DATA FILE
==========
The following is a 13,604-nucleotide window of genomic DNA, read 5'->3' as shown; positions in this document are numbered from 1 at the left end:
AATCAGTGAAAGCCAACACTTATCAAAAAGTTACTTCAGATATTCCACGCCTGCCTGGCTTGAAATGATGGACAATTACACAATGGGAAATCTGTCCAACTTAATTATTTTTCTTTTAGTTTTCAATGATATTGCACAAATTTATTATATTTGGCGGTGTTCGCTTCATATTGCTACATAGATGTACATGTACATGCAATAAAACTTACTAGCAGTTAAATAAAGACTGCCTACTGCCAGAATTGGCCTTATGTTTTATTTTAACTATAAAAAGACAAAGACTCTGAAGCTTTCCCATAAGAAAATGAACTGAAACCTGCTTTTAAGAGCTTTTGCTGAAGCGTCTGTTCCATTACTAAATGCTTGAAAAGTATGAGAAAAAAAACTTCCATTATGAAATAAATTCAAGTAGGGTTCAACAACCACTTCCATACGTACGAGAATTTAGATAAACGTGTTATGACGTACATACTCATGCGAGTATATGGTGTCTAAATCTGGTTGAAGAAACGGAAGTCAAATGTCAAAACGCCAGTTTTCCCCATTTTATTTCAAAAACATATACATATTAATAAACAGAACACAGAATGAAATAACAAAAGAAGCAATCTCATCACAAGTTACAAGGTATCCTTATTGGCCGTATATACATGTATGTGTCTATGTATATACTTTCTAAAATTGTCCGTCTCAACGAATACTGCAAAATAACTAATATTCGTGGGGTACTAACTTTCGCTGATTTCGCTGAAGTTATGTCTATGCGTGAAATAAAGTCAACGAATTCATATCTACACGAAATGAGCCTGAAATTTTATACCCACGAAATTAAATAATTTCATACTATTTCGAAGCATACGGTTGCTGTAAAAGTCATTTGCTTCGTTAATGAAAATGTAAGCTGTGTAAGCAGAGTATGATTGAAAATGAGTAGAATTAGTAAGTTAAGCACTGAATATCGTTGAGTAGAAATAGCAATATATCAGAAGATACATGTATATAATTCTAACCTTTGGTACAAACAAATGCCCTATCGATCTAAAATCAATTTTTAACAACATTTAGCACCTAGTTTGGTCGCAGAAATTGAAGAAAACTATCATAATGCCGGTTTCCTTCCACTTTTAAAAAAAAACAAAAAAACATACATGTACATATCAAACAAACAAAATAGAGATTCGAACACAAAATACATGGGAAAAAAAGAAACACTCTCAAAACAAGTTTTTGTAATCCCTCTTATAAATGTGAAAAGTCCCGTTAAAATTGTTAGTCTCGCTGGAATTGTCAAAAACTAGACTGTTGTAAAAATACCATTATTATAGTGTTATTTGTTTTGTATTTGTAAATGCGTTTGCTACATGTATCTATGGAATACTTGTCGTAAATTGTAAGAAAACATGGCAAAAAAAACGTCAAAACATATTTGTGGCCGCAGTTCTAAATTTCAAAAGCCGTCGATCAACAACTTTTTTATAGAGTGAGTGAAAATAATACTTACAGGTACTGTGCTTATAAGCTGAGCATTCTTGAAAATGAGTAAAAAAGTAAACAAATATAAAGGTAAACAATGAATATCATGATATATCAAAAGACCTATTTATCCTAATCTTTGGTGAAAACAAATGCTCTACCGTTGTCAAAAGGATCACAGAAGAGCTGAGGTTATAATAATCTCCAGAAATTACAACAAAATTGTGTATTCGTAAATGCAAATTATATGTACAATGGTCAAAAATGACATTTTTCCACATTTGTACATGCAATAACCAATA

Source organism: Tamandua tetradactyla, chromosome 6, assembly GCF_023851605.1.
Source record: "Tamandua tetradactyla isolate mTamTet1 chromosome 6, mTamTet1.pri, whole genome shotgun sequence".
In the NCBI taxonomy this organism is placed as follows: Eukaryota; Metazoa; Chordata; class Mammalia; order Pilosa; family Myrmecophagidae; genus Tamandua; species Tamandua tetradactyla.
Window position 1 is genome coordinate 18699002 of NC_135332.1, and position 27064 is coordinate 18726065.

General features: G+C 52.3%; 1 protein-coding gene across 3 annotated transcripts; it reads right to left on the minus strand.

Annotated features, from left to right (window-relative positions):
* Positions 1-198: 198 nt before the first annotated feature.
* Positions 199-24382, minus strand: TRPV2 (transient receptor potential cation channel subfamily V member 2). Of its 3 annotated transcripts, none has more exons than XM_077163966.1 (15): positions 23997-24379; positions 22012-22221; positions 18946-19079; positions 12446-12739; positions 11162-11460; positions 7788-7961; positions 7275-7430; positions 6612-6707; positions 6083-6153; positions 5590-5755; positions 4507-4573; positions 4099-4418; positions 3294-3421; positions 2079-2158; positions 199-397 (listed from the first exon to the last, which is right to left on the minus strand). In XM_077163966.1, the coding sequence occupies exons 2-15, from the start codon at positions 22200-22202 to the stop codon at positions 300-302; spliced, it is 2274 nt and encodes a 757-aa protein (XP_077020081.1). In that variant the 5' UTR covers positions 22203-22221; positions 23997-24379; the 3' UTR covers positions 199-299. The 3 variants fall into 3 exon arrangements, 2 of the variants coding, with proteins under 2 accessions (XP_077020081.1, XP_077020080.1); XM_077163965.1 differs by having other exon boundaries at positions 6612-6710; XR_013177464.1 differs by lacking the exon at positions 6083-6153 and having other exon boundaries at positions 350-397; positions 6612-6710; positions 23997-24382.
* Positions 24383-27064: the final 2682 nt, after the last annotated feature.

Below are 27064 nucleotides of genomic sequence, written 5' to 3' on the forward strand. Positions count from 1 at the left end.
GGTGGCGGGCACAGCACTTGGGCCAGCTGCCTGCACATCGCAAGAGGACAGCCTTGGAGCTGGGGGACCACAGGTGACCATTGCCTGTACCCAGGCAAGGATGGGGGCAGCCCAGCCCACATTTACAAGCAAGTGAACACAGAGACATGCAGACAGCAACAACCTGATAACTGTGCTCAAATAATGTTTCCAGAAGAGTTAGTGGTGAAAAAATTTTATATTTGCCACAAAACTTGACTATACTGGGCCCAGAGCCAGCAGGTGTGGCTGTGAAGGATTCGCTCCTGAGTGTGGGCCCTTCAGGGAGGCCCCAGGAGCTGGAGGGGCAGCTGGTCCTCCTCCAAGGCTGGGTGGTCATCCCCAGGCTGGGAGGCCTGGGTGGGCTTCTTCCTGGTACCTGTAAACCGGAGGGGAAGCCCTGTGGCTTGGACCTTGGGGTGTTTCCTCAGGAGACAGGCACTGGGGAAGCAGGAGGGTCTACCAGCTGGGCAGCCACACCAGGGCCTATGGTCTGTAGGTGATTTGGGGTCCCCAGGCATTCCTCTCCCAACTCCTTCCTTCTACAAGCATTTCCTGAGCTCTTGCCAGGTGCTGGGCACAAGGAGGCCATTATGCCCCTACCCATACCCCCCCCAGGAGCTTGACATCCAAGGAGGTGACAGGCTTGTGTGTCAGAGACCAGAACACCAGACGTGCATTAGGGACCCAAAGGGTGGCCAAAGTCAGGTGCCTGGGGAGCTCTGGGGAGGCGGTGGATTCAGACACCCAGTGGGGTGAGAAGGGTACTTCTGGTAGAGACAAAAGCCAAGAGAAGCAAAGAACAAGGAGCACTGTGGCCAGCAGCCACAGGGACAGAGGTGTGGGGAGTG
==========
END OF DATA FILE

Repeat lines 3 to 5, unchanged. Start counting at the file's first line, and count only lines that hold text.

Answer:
Source organism: Tamandua tetradactyla, chromosome 6, assembly GCF_023851605.1.
Source record: "Tamandua tetradactyla isolate mTamTet1 chromosome 6, mTamTet1.pri, whole genome shotgun sequence".
In the NCBI taxonomy this organism is placed as follows: Eukaryota; Metazoa; Chordata; class Mammalia; order Pilosa; family Myrmecophagidae; genus Tamandua; species Tamandua tetradactyla.